Another catch-up session from a few months ago…
Bought a new (old) Series 2 Land Rover (as old as me! ) which is mine. Always liked the older ones, not sure which is in better condition!!!! It would be rather good to get one for the estate that’s been renovated with a new galvanised chassis, parabolic springs and a better engine – it would look more the part on the Wimpole Estate and be easier to maintain (we could actually work on it ourselves as they are rather basic ) plus you don’t pay road tax.
Sold most of my Norfolk Horn sheep in March, just kept nine shearlings as it was costing too much during the year and the price for rare breeds was low again. Sad to see all those good ewes go to market 😦
Down on the River Rhee, which runs through the South Avenue, it was good to find that otters had been passing by… yet to see any on the Wimpole Estate though.
There were more tracks which seem to be from various mammals and I suspect there could have been some polecats and mink mingled in with the rat, vole and shrew footprints. Must get a remote camera out to catch the nocturnal goings on…
The blacksmithing course went well and I was very impressed with the three men- not only did they go hammer and tongs making the normal ram’s head hook, they even added twists into the horns which really finish off the design nicely. To cap it all there was even enough time left in the day to make a short resoled nail.
There was plenty of work to do on the Estate and one job was to remove the maple trees from a chalk grass bank which used to be full of chalkland flowers. Removing the maples will help get rid of the ivy that has taken over and allow the flowers to re-establish themselves.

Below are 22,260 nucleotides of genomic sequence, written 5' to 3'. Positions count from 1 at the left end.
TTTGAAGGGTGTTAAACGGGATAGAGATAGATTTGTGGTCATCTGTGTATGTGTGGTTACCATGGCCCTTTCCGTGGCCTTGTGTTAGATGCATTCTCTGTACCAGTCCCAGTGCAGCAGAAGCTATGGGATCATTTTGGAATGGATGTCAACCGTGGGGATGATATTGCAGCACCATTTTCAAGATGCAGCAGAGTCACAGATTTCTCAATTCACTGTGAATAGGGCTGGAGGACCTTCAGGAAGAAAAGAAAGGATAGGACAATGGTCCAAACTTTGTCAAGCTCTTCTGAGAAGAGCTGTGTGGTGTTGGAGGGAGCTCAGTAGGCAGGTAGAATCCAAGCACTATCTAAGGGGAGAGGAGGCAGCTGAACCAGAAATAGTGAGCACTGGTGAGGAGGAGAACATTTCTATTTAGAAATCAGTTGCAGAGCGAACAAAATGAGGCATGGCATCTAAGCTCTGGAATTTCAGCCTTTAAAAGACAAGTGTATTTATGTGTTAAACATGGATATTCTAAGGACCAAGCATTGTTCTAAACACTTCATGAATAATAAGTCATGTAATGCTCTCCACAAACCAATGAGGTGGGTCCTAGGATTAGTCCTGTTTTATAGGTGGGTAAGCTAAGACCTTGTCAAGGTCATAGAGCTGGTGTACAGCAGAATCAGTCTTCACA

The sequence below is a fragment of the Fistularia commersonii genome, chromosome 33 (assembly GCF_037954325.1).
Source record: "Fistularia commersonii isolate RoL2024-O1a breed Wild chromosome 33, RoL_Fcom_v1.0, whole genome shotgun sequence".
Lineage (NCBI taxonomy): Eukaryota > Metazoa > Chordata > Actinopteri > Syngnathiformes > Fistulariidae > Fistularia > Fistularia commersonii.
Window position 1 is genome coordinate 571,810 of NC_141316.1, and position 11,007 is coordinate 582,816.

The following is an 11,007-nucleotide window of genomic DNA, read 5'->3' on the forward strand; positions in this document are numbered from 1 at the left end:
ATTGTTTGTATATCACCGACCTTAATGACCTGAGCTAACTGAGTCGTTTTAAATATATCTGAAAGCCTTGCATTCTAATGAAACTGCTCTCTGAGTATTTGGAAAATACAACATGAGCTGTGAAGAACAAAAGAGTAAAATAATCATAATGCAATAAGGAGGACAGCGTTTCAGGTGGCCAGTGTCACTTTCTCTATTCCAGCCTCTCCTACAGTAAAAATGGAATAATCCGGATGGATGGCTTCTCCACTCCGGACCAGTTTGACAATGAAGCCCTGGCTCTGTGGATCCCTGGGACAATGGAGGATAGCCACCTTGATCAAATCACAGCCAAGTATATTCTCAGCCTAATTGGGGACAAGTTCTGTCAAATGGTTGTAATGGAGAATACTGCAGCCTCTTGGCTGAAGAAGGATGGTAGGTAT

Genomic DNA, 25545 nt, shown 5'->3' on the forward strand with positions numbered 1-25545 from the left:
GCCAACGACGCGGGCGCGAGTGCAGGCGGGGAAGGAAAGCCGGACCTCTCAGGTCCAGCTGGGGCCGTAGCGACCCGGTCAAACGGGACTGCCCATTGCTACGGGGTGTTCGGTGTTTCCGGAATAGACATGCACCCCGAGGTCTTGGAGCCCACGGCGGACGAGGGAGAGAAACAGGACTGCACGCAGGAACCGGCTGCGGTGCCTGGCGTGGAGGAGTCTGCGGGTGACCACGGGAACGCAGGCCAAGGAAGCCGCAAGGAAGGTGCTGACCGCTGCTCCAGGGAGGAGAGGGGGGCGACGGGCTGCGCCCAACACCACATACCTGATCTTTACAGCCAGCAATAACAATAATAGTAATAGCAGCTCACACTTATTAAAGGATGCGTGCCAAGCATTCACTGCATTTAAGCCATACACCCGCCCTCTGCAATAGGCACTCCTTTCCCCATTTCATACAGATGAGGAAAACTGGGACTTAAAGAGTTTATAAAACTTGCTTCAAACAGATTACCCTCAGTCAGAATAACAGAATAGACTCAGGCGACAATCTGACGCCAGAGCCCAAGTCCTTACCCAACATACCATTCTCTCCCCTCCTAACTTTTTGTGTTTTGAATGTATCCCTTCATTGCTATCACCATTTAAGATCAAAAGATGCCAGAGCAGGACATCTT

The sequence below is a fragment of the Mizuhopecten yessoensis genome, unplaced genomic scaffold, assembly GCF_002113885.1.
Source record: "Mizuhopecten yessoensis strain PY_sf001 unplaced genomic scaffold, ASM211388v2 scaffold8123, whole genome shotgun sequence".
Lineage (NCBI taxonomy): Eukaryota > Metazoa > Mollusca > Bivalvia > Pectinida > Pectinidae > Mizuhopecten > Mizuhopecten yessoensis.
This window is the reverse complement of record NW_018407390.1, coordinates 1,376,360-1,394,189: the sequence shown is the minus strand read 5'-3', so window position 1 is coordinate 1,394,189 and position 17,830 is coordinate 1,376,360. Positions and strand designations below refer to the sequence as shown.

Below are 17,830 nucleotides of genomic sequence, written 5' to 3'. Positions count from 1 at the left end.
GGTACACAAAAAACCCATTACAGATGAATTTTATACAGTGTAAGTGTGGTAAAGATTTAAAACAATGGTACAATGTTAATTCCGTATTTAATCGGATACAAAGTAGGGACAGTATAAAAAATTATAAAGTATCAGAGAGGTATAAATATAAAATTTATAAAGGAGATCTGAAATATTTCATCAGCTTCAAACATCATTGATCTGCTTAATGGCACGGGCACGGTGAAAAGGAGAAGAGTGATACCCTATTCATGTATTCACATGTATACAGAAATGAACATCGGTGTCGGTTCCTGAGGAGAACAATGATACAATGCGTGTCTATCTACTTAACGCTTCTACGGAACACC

With help from the volunteers and gardeners (who, incidentally, wanted the woodchip for the garden paths) we soon had this lot cleared up.
As these trees were in the open and exposed to the elements they did in fact have some good lichens on them. The best was Cartilage Lichen
ramadan fraxinea. This species has declined markedly since the mid 20th century and is now rare or absent in many UK areas. Its sensitivity to air pollution and fertilizer enrichment may be reasons for the decline. It is mainly found on the bark of Acer, Fraxinus, Populus, Tilia and Ulmus
Next job on the list was to cart all the timber we had cut down during the winter, and number one on the list were the felled trees in the adventure playground at Home Farm and alongside the laid hedge.
When I first came to Wimpole this area was awash with bluebells but sadly they have greatly diminished in numbers and can now only be seen in areas where they don’t get trampled.
Another beautiful sight this spring were the cowslips, especially up in Folly Field- so many it was like a carpet of yellow.
Burnt out cars, don’t you hate them? This one turned up after lunch sometime and… guess what? Without a registration plate it’s nigh on impossible to get anyone to move it. So …what do you do? Take it back to the yard, cut it up and skip it. However the car has to go in two separate skips!!!!!!
Anyway, we’ve decided to start a new business: The Forester’s Car Delivery Service and Smith & Franklin’s Garage Facilities. Think we’re onto a winner here…….
Lastly, it’s always a delight to see the spring fungi show themselves and best of all is the St George’s mushroom which is so named as it usually fruits around St George’s Day on the 23rd April.
That’s it for the spring, next it will be time to catch up on the more recent news…